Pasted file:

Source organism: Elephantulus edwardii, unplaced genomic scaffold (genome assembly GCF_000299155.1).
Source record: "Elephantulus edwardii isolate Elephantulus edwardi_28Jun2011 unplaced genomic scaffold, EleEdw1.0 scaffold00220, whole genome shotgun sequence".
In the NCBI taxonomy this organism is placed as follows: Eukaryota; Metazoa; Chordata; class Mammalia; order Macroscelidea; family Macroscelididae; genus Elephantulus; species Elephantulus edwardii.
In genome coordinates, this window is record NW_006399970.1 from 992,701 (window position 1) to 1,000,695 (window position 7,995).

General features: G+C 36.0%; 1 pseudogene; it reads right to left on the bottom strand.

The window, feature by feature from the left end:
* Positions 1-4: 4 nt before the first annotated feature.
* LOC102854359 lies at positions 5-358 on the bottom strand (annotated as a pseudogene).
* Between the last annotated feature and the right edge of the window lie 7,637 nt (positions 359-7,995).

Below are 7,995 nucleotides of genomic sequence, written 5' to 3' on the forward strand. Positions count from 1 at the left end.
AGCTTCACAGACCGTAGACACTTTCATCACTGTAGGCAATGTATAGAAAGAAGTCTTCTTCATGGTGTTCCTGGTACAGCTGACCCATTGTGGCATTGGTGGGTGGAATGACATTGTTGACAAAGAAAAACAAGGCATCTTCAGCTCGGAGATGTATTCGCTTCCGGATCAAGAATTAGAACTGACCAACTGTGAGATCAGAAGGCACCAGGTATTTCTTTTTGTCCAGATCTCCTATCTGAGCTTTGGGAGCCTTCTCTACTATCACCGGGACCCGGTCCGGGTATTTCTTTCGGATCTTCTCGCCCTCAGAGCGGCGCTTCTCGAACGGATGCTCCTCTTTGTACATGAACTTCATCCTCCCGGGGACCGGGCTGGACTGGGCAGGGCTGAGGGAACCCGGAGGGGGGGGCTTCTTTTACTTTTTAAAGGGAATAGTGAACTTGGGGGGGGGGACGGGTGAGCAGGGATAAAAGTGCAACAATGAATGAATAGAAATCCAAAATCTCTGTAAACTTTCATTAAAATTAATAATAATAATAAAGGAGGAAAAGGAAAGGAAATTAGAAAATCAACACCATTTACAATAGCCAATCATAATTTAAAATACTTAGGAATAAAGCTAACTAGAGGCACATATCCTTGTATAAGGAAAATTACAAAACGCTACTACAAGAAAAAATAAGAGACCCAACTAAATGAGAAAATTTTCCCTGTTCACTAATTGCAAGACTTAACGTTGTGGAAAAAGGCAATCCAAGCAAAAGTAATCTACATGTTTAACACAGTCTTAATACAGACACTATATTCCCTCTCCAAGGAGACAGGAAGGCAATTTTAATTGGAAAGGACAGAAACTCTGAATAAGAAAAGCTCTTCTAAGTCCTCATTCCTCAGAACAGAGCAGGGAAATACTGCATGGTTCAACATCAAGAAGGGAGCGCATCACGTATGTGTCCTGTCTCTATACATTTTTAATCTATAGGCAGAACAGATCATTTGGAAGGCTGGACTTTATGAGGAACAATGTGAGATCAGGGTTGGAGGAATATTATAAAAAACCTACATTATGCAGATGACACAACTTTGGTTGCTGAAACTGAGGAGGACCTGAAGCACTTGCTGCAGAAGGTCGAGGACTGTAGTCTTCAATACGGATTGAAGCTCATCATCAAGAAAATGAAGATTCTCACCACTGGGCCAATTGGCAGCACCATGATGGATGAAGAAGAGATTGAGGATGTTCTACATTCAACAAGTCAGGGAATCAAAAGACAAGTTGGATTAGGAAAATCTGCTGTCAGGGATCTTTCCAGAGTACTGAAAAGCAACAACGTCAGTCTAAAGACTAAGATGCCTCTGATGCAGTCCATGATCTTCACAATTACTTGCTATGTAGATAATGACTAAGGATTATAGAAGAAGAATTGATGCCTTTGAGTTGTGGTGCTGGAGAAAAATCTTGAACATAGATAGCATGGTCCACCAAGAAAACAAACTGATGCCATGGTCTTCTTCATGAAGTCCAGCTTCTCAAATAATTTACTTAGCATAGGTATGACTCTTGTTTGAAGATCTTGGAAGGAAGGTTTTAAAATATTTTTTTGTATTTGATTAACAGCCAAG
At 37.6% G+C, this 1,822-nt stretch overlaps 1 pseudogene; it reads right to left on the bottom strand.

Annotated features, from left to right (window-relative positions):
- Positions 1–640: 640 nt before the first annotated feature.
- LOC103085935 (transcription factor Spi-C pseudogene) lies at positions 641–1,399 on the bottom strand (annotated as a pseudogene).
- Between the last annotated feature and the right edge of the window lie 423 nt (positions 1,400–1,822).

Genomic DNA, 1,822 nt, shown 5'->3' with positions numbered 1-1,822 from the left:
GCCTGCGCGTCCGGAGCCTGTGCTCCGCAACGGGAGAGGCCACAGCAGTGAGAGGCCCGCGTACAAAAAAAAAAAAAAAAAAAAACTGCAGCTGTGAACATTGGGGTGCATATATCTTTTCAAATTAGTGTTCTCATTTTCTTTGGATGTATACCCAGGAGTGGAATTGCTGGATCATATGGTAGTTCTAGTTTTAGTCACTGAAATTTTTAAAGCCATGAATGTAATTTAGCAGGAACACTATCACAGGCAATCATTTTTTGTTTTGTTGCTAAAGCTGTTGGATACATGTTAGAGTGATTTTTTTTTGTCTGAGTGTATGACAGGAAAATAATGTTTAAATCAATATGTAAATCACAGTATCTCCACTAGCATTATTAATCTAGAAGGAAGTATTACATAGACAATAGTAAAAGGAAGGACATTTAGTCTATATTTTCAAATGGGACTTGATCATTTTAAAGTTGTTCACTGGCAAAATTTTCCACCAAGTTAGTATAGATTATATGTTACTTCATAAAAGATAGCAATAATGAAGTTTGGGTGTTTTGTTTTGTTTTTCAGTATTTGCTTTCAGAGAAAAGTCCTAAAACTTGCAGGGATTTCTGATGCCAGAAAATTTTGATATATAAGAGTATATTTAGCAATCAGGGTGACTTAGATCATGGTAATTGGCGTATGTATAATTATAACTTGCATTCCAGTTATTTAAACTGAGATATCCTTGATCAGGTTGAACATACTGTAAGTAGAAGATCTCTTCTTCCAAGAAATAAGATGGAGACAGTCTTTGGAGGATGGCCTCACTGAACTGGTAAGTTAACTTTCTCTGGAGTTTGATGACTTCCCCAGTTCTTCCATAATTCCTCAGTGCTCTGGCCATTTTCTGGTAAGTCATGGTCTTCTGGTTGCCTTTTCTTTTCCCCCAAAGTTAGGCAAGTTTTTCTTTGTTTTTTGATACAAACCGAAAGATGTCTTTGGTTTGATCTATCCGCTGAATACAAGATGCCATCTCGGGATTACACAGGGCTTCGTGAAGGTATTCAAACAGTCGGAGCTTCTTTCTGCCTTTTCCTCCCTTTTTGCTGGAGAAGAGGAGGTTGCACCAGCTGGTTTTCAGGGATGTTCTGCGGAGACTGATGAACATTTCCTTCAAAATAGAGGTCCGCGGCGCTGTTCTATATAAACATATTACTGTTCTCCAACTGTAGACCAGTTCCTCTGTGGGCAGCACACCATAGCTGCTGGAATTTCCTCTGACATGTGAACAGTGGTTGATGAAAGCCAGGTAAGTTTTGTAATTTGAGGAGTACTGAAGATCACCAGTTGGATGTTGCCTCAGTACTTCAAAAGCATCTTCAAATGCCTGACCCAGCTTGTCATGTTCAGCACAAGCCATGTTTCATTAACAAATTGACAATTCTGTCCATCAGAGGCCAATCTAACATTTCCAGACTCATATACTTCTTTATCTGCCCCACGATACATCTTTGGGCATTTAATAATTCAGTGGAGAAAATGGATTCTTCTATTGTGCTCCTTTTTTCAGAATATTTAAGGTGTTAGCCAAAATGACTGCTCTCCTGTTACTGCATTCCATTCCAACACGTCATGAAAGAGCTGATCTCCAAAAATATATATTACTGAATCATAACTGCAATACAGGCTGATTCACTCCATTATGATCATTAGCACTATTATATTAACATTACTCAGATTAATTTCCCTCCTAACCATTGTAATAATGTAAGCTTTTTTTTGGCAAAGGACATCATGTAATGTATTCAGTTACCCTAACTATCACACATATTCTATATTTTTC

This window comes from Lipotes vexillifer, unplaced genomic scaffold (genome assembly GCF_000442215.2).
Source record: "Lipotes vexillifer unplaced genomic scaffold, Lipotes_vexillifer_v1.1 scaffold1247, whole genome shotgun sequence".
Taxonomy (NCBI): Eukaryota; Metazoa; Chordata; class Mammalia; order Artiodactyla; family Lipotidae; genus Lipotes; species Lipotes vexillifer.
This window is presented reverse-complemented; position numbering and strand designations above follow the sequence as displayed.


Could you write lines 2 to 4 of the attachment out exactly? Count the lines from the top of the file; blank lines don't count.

Source record: "Elephantulus edwardii isolate Elephantulus edwardi_28Jun2011 unplaced genomic scaffold, EleEdw1.0 scaffold00220, whole genome shotgun sequence".
In the NCBI taxonomy this organism is placed as follows: Eukaryota; Metazoa; Chordata; class Mammalia; order Macroscelidea; family Macroscelididae; genus Elephantulus; species Elephantulus edwardii.
In genome coordinates, this window is record NW_006399970.1 from 992,701 (window position 1) to 1,000,695 (window position 7,995).